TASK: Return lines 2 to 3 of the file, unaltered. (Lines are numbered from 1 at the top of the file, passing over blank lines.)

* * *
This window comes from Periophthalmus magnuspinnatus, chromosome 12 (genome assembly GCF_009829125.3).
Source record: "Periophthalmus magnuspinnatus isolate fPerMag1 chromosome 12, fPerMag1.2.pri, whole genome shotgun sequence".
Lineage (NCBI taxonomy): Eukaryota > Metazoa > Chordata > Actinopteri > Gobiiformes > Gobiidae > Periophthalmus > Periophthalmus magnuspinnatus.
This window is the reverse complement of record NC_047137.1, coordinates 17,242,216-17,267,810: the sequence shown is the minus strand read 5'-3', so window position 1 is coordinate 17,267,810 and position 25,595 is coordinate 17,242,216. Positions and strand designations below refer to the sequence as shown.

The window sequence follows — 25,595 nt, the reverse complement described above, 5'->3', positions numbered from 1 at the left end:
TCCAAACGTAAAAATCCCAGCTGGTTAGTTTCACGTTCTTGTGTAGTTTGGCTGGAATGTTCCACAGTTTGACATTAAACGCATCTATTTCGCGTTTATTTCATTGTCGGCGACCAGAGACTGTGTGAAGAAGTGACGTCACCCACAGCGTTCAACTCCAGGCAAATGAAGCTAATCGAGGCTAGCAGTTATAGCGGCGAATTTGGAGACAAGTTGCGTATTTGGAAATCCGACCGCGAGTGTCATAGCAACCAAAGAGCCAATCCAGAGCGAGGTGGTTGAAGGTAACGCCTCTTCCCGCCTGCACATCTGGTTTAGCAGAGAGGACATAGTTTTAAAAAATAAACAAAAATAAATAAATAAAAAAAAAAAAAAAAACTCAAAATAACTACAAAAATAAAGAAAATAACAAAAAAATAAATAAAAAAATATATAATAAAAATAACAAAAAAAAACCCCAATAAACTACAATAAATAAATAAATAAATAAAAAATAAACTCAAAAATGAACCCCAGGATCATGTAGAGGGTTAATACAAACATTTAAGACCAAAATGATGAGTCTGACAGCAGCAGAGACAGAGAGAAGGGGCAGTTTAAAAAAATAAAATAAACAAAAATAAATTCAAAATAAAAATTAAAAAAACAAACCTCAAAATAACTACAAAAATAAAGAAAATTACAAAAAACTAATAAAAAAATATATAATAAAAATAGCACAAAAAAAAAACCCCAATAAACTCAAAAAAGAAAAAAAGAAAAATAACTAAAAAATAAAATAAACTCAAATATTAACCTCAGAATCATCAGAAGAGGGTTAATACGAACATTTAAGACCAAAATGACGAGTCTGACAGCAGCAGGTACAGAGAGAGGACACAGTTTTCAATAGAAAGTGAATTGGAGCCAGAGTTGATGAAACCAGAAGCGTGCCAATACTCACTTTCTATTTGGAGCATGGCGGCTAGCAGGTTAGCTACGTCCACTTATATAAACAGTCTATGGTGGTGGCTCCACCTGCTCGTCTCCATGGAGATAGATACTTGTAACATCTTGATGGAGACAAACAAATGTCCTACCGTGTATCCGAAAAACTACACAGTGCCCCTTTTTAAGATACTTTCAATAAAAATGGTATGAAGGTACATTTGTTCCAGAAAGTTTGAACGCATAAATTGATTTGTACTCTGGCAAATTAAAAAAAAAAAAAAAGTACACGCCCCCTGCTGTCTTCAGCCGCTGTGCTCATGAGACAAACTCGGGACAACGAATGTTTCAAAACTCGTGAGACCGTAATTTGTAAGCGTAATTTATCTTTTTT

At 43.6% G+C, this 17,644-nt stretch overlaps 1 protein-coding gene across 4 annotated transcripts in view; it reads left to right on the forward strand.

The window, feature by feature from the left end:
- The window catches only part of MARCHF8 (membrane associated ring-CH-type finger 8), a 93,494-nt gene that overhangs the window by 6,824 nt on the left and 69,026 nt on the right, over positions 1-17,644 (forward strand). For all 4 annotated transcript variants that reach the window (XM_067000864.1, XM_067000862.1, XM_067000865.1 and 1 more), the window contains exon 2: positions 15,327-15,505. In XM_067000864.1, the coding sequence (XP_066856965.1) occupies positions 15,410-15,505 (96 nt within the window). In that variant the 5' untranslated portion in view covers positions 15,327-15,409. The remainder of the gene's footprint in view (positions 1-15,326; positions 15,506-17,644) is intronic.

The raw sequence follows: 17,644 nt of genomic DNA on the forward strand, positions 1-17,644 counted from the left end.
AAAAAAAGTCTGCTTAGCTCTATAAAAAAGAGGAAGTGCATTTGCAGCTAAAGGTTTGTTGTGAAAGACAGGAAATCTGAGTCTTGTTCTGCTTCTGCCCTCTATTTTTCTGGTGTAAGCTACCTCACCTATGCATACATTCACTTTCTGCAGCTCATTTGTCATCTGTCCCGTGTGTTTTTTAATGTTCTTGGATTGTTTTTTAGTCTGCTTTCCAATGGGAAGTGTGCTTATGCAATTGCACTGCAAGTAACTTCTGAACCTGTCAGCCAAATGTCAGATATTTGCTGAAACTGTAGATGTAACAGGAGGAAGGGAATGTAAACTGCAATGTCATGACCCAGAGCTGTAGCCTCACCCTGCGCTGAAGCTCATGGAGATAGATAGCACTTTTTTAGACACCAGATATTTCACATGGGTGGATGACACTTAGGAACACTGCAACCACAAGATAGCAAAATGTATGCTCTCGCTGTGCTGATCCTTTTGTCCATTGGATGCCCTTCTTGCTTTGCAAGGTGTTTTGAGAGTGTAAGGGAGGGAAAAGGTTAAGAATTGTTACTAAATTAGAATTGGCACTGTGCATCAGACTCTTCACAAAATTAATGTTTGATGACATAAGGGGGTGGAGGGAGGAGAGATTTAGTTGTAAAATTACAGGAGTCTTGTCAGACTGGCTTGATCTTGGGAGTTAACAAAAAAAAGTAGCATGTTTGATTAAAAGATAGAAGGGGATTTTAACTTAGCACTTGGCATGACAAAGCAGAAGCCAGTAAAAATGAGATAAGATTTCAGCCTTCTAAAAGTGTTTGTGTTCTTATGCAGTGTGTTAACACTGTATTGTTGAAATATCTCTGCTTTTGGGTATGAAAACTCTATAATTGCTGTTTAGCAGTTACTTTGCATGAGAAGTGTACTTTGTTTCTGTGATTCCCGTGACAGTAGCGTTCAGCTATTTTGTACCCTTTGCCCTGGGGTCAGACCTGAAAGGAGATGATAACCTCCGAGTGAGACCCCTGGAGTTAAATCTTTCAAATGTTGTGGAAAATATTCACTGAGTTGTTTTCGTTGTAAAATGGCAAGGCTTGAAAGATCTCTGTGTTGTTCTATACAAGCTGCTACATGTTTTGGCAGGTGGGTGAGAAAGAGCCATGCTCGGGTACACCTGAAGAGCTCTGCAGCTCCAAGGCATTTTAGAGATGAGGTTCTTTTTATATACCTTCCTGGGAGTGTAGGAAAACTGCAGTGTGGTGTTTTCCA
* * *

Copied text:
Source record: "Periophthalmus magnuspinnatus isolate fPerMag1 chromosome 12, fPerMag1.2.pri, whole genome shotgun sequence".
Lineage (NCBI taxonomy): Eukaryota > Metazoa > Chordata > Actinopteri > Gobiiformes > Gobiidae > Periophthalmus > Periophthalmus magnuspinnatus.